Words cannot fully justify just how depressing the building which houses The Karczma is. It’s the kind of sixties architecture that I thought we were trying to eradicate in the city. It’s a sad slab of square grey concrete in a forgotten part of town. It’s Eastenders on Christmas Day. Inside could not be more different – its an ode to the inns of the Tatra mountains, seen through the tainted eyes of someone who misses them. There is straw thatched ceilings and fake fur hides adorning the backs of benches. Walls are distressed pink. Polish music plays in the background. I found it difficult to not laugh, despite being fully aware that whoever designed the space did so with serious intention.
But the food. Oh My, the food. It’s a wholesome exploration of Eastern Europe family food, at all times satisfying and occasionally astonishing. We start with a communal helping of bread and lard, a concept you may be familiar with, being the 2016 Michelin di rigueur of bread courses. Here it is not being dictated by fashion, but by a culinary history and frugalness that makes use of all of the animal. More importantly it tastes great, helped by pickles full of zing and bite. There is a blood red beetroot soup, barszcz, or, as you may know it, borscht. Whatever the name, its a tribute to fermentation, soured and bright in flavour and colour. Two pastry rolls filled with a duxelle of mushrooms feel like they are there to justify the £6 price, though they succeed in adding a further depth to bowl already swimming in it.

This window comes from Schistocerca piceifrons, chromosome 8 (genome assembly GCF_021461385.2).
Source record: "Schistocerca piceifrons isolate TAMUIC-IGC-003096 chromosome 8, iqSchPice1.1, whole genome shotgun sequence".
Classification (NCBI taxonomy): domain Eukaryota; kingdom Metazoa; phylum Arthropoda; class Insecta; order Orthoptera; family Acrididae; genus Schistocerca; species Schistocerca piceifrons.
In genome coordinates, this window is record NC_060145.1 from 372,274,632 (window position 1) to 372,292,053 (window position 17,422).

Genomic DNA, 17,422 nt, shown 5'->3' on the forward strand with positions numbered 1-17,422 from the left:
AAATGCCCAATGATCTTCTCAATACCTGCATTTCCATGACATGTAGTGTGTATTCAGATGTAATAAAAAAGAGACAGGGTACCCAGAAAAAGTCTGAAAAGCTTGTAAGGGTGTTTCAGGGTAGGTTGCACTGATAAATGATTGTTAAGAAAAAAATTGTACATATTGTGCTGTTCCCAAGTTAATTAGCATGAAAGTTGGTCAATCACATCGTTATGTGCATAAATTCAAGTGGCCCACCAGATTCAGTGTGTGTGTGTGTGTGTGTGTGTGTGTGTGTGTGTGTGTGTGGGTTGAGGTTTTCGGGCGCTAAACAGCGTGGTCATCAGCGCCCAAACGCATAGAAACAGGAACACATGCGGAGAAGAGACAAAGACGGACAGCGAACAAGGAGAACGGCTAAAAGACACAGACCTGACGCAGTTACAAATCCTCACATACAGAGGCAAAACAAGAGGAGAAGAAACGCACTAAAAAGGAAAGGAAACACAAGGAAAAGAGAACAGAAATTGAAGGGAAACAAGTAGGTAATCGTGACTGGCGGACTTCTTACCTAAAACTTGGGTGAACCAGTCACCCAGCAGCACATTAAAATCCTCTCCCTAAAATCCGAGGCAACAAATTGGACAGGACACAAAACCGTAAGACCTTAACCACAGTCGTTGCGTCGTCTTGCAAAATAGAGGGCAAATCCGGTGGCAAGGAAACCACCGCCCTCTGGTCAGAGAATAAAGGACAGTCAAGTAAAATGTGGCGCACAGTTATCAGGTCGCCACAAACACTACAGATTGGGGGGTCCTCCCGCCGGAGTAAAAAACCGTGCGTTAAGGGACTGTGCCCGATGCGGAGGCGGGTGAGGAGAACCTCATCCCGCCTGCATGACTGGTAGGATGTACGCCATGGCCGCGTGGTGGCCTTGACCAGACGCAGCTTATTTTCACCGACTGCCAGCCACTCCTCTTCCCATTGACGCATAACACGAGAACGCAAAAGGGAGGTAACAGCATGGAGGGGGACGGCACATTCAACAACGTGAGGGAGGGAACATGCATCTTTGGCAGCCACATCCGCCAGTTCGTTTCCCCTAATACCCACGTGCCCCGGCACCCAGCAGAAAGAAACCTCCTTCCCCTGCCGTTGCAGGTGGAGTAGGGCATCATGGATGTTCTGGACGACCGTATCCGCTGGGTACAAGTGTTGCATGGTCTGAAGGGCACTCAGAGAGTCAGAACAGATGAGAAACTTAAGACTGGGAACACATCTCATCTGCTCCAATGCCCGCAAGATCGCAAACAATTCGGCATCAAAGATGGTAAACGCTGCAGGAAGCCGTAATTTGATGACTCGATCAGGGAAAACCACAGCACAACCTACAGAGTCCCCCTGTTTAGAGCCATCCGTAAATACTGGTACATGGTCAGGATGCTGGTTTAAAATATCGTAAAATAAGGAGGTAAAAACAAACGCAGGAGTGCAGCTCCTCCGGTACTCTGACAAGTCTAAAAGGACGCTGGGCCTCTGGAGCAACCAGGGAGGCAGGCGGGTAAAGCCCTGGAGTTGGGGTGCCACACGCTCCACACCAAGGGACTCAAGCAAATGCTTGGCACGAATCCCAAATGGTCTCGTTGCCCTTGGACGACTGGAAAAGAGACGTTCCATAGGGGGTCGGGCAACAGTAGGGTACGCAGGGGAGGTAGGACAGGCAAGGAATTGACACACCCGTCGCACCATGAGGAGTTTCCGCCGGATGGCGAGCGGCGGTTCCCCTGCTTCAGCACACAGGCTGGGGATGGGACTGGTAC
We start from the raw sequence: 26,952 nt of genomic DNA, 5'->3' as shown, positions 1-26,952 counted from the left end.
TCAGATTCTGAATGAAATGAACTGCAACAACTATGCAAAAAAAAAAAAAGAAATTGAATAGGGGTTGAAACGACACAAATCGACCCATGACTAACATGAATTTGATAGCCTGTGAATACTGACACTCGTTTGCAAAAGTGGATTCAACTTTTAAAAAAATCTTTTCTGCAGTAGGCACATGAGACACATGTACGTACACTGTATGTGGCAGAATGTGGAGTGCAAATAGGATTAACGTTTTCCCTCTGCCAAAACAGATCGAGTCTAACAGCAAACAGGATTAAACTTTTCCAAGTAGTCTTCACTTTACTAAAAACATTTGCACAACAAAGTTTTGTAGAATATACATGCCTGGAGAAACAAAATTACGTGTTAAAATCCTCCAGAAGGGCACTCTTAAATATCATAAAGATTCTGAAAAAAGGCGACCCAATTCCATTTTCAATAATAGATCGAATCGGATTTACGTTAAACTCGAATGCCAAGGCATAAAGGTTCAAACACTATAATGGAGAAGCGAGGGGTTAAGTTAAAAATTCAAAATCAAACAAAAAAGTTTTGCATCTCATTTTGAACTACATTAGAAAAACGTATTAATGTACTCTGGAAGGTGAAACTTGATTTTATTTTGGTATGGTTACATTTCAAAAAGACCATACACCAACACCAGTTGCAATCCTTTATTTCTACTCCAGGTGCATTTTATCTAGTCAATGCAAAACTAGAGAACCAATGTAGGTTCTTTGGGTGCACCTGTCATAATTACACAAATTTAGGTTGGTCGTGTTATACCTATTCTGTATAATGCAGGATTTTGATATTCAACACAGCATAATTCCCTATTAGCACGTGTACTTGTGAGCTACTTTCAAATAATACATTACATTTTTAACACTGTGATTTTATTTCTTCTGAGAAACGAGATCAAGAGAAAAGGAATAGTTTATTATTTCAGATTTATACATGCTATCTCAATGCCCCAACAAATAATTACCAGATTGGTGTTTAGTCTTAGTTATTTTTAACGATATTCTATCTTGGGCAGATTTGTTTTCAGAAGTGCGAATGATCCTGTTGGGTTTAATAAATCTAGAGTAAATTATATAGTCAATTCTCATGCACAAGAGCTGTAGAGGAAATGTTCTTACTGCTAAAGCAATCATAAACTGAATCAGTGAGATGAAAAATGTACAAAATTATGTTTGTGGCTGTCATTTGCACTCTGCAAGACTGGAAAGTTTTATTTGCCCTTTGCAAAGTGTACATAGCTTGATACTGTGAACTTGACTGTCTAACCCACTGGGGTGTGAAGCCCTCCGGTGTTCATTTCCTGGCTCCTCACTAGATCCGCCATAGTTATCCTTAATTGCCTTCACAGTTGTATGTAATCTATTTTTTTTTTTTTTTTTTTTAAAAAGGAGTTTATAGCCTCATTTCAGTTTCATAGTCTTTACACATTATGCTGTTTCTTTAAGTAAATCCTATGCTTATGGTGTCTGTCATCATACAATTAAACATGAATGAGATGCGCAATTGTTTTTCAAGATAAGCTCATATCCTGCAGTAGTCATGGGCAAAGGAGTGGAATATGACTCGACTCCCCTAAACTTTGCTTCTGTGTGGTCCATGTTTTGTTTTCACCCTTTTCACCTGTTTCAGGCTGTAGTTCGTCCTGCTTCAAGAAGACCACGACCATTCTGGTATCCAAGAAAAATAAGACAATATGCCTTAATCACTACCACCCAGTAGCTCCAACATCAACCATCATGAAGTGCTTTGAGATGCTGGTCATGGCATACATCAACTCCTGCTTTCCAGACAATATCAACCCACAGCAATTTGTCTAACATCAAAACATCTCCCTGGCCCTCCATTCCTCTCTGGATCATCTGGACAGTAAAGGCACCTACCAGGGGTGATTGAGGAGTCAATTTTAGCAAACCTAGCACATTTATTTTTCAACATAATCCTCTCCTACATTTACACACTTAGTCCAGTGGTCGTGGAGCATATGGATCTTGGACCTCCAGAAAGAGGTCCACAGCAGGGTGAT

Pierogi are delicate filled dumplings, almost translucent. Each one is a powerhouse of flavour, from the cheese, potato and onion, to the minced pork and beef which has a lightness that alludes its appearance. One of these is a hefty starter in its own right; here three of them are under £8. Another starter of smoked cheese would be the only duff note. There is too much of the smoke which wipes out the sharp cranberry compote.
A whole glazed pork knuckle was as comforting as it was daunting. The burnished skin peeling back to reveal a thick layer of fat and meat which pulls from the bone at the slightest suggestion. Pots of horseradish and mustard are there to provide heat, sauerkraut for acidity, and thick chips for the plain greedy. I take home half for dinner later that evening. Also taken home in the same doggy bag was half of “marina’s breasts”; two domed hulks of formed chicken breast meat, stuffed with mushrooms and glazed with cheese. Its Chicken Kiev with a salacious new identity. I joke to the waiter about wanting more of Marina’s breasts – he tells me that she is working in the kitchen. I joke no more.
We finish with an apple pie, admirable in flavour but several courses too many, because, by now we are ready for a lie-down to let it all sink in. A friend of mine with Polish descent who joined me at The Karczma told me a story of a trip he made to his fathers home village in the 80’s: There the men were fed first, followed by the women, with the children picking up the last of the food. If The Karczma truly is representative of Polish home cooking those children did not go hungry. Its as generous a meal as I can remember and cheap to boot, too. What goes on inside those pink walls and under that thatched ceiling is nothing short of wonderful.